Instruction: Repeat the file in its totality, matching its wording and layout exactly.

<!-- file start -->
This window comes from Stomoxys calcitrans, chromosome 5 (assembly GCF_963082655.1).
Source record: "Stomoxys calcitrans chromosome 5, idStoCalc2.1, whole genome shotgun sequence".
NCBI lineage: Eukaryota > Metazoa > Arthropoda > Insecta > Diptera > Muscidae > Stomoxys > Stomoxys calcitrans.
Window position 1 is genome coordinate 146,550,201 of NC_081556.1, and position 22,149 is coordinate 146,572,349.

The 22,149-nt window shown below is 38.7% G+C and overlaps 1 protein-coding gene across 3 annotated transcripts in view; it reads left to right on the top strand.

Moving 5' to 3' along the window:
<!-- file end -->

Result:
This window comes from Stomoxys calcitrans, chromosome 5 (assembly GCF_963082655.1).
Source record: "Stomoxys calcitrans chromosome 5, idStoCalc2.1, whole genome shotgun sequence".
NCBI lineage: Eukaryota > Metazoa > Arthropoda > Insecta > Diptera > Muscidae > Stomoxys > Stomoxys calcitrans.
Window position 1 is genome coordinate 146,550,201 of NC_081556.1, and position 22,149 is coordinate 146,572,349.

The 22,149-nt window shown below is 38.7% G+C and overlaps 1 protein-coding gene across 3 annotated transcripts in view; it reads left to right on the top strand.

Moving 5' to 3' along the window: